Dreams of Joy ~ Lisa See

Rating: HHHH
ISBN: 9780812980547
Pages: 400
Publisher: Random House
Year: 2012

Book Blurb:
In her most powerful novel yet, acclaimed author Lisa See returns to the story of sisters Pearl and May from Shanghai Girls, and Pearl’s strong-willed nineteen-year-old daughter, Joy. Reeling from newly uncovered family secrets, Joy runs away to Shanghai in early 1957 to find her birth father—the artist Z.G. Li, with whom both May and Pearl were once in love. Dazzled by him, and blinded by idealism and defiance, Joy throws herself into the New Society of Red China, heedless of the dangers in the Communist regime. Devastated by Joy’s flight and terrified for her safety, Pearl is determined to save her daughter, no matter the personal cost. From the crowded city to remote villages, Pearl confronts old demons and almost insurmountable challenges as she follows Joy, hoping for reconciliation. Yet even as Joy’s and Pearl’s separate journeys converge, one of the most tragic episodes in China’s history threatens their very lives.

My Thoughts:
I am a huge fan of Lisa See. I have thoroughly enjoyed her previous novels, "Snow Flower and the Secret Fan", "Peony in Love", and "Shanghai Girls" and I have to say that "Dreams of Joy" definitely did not disappoint. 

Ms. See is able to transport her readers effortlessly. Her history is carefully researched. Her characters are beautifully written and totally believable. I absolutely LOVE her writing! 

Joy comes off as an annoying, know-it-all but I grew to love her throughout the novel. She becomes lovable and sympathetic. She's headstrong and will do whatever it is that she wants, despite her mother's and father's warnings. But it is through these decisions, and the consequences that go along with them, that we see her character grow and develop from a girl into a woman.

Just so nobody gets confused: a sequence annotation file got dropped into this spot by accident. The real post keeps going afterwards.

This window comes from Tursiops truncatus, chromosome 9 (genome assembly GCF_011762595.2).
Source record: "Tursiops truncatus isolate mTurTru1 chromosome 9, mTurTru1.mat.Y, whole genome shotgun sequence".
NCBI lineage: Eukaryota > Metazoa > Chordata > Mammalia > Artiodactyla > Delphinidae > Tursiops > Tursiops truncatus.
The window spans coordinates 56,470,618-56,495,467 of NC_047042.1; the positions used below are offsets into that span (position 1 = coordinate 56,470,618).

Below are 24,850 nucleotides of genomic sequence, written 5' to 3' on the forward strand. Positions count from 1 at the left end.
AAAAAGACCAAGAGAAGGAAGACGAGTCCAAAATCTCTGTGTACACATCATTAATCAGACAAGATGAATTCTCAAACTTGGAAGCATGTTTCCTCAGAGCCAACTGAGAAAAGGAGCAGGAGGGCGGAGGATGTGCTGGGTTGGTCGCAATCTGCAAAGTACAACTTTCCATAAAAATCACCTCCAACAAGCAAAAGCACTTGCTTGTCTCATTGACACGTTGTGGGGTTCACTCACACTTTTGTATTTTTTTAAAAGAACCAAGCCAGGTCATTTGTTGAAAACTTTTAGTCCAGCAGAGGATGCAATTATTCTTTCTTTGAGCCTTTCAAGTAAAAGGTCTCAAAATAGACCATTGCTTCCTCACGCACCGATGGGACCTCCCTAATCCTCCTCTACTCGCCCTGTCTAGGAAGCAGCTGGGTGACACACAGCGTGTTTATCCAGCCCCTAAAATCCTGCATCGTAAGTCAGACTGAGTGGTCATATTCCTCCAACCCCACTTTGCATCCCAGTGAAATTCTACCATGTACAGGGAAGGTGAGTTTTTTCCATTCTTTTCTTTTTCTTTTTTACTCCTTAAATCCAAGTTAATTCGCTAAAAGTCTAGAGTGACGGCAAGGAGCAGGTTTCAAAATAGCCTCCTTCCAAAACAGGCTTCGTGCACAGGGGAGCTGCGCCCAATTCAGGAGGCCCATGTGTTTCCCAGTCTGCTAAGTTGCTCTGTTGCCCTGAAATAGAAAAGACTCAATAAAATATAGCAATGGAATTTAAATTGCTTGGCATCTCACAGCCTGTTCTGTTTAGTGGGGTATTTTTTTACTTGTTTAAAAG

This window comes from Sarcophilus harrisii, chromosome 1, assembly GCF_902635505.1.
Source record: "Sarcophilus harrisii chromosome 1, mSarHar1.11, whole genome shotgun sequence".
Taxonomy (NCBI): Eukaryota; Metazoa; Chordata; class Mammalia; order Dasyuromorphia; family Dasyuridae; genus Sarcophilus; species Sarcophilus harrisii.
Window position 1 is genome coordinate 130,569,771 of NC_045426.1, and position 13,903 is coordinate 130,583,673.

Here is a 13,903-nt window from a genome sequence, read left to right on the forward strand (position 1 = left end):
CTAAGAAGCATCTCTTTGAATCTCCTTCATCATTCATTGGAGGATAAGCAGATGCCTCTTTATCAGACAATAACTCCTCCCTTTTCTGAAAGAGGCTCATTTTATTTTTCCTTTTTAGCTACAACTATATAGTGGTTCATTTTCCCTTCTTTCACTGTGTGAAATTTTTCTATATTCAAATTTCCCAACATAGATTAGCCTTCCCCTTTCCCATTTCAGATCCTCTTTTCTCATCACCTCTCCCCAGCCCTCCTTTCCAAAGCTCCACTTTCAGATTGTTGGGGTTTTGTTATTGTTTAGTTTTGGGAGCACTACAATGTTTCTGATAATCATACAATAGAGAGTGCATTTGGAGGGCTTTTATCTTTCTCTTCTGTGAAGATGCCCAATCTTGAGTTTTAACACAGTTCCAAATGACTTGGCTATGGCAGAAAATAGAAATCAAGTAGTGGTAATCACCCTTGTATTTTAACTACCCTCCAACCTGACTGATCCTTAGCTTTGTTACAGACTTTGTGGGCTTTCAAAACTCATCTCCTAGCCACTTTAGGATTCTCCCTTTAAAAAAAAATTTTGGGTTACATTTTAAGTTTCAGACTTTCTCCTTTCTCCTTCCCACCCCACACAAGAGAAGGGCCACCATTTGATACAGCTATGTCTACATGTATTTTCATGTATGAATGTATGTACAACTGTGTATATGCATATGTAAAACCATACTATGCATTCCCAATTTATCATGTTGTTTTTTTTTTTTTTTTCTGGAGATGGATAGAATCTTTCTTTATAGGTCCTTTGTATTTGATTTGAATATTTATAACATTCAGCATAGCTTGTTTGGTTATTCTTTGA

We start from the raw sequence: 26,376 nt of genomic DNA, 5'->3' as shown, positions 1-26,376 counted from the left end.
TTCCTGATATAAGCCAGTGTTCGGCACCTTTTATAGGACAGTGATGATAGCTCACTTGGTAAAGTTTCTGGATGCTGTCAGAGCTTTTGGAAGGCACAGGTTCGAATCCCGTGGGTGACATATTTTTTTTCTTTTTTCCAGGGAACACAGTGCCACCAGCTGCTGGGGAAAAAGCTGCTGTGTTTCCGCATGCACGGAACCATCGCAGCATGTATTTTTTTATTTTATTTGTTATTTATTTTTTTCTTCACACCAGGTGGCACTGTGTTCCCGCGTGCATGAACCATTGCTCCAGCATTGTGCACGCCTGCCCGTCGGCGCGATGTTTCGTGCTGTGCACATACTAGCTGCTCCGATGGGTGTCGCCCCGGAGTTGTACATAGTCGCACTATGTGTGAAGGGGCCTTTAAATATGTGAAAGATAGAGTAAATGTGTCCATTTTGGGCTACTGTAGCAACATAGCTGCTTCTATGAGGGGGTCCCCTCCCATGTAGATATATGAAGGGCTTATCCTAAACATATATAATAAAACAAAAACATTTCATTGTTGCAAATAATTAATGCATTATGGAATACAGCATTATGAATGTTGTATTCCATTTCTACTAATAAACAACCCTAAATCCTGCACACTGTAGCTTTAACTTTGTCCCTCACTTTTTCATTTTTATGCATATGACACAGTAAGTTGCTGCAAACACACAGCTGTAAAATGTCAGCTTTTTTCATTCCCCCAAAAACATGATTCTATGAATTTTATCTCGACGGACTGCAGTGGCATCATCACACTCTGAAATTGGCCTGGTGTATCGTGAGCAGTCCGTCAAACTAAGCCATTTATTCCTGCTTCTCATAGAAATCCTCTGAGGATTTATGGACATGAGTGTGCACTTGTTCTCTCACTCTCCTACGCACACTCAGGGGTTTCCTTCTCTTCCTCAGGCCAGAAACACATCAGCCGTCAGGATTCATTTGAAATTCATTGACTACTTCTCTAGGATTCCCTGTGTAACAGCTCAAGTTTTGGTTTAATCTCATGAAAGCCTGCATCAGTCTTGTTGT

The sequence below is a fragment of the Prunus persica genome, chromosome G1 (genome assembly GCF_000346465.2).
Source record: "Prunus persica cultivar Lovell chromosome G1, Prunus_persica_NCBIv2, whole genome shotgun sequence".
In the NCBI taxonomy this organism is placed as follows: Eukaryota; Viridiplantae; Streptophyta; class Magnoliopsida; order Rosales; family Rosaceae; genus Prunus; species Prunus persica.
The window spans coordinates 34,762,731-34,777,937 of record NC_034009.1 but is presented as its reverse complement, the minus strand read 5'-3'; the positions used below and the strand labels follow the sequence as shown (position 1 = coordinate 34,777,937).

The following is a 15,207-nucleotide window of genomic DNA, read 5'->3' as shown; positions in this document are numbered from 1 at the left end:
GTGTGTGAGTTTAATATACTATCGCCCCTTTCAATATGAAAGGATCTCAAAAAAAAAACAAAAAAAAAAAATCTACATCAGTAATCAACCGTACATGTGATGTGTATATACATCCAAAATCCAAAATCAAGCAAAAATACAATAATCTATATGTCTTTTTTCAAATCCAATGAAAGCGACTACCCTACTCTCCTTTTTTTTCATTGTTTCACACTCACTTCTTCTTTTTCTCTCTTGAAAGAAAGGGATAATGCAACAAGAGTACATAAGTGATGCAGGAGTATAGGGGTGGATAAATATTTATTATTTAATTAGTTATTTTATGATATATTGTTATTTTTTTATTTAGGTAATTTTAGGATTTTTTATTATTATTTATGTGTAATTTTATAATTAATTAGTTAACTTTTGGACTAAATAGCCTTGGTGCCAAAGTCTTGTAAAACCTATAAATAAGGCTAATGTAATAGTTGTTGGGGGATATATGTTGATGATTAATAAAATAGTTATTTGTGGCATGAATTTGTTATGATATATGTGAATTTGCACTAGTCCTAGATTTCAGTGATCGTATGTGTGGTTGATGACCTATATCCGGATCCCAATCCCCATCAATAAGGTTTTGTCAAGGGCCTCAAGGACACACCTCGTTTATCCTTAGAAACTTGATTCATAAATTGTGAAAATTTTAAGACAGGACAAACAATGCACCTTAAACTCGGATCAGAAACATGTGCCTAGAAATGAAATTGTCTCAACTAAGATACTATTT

There were parts of the book that were deeply disturbing and heart-wrenching, however I believe that it is a true reflection of what really happened during the Great Leap Forward during Mao's rule of China in the 1950's. At times it was horrifying, but at the same time, brutally honest. 

I would strongly recommend "Dreams of Joy" to anyone who loves historical drama with strong characters and authenticity. ** Read "Shanghai Girls" first! **

Empress of the Night ~ Eva Stackniak

Publisher: Doubleday Canada
Year: 2014
Pages: 400
Rating: H ½
ISBN: 9780385666589

Book Blurb:
Catherine the Great muses on her life, her relentless battle between love and power, the country she brought into the glorious new century, and the bodies left in her wake. By the end of her life, she had accomplished more than virtually any other woman in history. She built and grew the Romanov empire, amassed a vast fortune of art and land, and controlled an unruly and conniving court. Now, in a voice both indelible and intimate, she reflects on the decisions that gained her the world and brought her enemies to their knees. And before her last breath, shadowed by the bloody French Revolution, she sets up the end game for her last political maneuver, ensuring her successor and the greater glory of Russia.

My Thoughs:
Remember that old saying, if you have nothing nice to say, don’t say anything at all? Well, if I were to abide by this, I really wouldn’t have much to say about this book. But to quote another popular admonition, isn’t honesty always the best policy?

I had my reservations about this novel, I wasn’t overly impressed with Stackniak’s first novel about Catherine the Great, The Winter Palace, but I decided to give her another chance. Well, that was a waste of my time. By the time I was about 120 pages in, I was exasperated that there were still another 280 pages to go. Much like The Winter Palace, it was unbelievably long. I thought that the book was never.going.to.end.